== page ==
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Louisville baseball bat company taking swing at making PPE masks to battle COVID-19


By Tom Latek
Kentucky Today

A Louisville company known for making sporting goods equipment hopes to “go yard” against the coronavirus.

The global need for personal protective equipment created by COVID-19 has inspired Hillerich & Bradsby Co. to enter the non-medical face mask market. The historic company has introduced Maskonic antibacterial masks, which are reusable, water repellent, and treated with a bactericide that lasts for up to 10 washes.

“Given the current health crisis and the need for protective equipment, we’re joining hands in the fight against the spread of COVID-19,” said H&B President & CEO John Hillerich. His family-owned company manufactures wood baseball bats for Wilson Sporting Goods’ Louisville Slugger brand, operates the renowned Louisville Slugger Museum & Factory, and produces and sells award-winning Bionic gloves.

The announcement of the new product line comes just after Gov. Andy Beshear announced that everyone is going to have to wear masks when he begins to re-open the economy on May 11.

Maskonic is ready for purchase through the Louisville-based Hillerich & Bradsby Co. (Kentucky Today photo)

“We’ve channeled our Bionic glove production and supply chain to offer Maskonic non-medical masks for the general public,” Hillerich said. “Our factory’s expertise is in cutting and sewing materials, so this was a natural progression, particularly in a time of global crisis.”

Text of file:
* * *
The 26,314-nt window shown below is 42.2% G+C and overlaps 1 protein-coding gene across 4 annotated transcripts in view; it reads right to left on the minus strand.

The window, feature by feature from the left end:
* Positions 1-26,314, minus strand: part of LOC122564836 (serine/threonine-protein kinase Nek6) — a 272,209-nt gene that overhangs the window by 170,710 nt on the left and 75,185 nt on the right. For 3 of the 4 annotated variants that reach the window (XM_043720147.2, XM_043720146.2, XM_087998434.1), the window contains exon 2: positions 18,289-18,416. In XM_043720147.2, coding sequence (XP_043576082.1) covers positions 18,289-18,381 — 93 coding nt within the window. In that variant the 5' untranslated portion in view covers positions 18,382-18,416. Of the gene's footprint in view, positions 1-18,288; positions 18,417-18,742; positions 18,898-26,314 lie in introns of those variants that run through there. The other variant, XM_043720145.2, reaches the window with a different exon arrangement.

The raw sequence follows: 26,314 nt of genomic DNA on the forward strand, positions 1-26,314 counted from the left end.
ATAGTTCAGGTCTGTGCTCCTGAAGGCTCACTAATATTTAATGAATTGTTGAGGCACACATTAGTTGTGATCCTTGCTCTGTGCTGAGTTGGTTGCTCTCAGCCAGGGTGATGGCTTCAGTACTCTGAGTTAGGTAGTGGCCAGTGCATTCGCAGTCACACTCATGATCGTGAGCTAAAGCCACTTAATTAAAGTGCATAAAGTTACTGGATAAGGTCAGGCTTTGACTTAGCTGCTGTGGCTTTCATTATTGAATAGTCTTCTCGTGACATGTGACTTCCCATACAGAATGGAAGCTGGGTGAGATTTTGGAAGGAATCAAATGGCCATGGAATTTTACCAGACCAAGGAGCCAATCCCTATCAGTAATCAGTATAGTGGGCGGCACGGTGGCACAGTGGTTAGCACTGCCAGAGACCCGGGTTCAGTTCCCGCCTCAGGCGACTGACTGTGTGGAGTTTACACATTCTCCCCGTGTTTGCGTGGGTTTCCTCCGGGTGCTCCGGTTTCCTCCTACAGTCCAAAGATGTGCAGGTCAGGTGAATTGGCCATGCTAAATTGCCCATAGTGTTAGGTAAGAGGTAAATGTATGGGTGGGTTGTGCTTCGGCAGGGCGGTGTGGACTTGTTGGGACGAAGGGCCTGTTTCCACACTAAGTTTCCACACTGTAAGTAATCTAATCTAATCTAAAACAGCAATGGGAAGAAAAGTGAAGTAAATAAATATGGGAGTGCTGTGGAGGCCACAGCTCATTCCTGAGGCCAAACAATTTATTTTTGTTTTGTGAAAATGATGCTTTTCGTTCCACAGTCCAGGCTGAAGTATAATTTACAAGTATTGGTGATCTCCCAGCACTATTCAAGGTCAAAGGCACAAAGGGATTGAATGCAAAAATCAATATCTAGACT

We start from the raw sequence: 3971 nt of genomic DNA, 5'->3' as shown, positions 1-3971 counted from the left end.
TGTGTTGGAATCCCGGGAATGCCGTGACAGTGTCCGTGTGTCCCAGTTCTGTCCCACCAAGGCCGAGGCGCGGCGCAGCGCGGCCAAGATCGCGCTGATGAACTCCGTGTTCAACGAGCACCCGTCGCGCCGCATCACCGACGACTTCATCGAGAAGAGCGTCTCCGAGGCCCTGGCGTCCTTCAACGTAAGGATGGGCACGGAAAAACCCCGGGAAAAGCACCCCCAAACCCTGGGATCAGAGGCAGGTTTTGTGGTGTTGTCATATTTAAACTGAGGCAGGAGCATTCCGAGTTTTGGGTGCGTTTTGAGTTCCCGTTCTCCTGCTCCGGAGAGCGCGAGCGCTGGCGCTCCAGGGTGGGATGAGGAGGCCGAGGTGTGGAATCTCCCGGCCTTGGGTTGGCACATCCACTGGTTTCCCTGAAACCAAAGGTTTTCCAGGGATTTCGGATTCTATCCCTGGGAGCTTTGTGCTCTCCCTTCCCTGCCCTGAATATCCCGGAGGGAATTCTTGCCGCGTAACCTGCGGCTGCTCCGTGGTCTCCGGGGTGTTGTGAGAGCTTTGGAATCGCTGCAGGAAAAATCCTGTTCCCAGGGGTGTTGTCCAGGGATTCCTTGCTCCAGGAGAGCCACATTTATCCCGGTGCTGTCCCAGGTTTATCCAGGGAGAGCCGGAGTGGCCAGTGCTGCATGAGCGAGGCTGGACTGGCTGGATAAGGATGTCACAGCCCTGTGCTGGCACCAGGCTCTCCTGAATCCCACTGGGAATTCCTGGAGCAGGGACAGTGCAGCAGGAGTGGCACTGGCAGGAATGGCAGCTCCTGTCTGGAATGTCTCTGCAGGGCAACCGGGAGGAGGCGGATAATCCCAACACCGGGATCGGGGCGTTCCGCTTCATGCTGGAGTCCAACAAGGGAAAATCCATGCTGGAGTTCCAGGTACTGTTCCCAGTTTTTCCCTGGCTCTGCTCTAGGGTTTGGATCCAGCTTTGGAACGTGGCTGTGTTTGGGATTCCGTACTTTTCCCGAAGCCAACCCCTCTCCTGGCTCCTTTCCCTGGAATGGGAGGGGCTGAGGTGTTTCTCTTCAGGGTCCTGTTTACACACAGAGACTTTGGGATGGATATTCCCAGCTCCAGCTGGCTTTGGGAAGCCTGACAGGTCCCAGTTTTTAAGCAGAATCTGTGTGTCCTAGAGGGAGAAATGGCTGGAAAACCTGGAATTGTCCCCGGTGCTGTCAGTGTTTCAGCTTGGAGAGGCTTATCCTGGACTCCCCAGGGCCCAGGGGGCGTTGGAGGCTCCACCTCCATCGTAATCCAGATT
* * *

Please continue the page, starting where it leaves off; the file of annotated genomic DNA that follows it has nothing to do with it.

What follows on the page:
The face masks are sold in four-packs for $16.99 with no shipping costs, and are available at www.maskonic.com and www.bionicgloves.com. A portion of proceeds from sales will go to Feeding America food banks which feeds more than 46 million Americans in need.

“Offering quality masks that were also affordable was a key goal for the company as we explored this market,” Hillerich said. “The four-pack pricing equates to $4.25 per mask, and they can be worn multiple times, further increasing the value.”

Will this be a continuing and sustainable business for them? “We don’t know the answer to that yet as this ‘new normal’ world evolves,” Hillerich said. “Either way, H&B looks forward to the day, soon hopefully, when we can get back to making wood bats and re-open our museum.”

H&B started in 1856 as a woodturner making butter churns, balusters, and porch railings. Some 28 years later, the company made its first baseball bat, the world-renowned Louisville Slugger. Sixty years would pass before H&B made its first golf club. The company would pivot to make gunstocks, tank pins, and Billy Clubs for the military during World War II.

H&B started its Bionic gloves division nearly 20 years ago when a chance encounter with orthopedic hand surgeon Dr. James Kleinert of the world-renowned Kleinert Kutz Hand Care Center happened during a museum visit. Now, because of COVID-19, H&B adds Maskonic to its product line.

H&B will be shipping masks to the homes of all of its employees for their families’ protection during the COVID-19 crisis.

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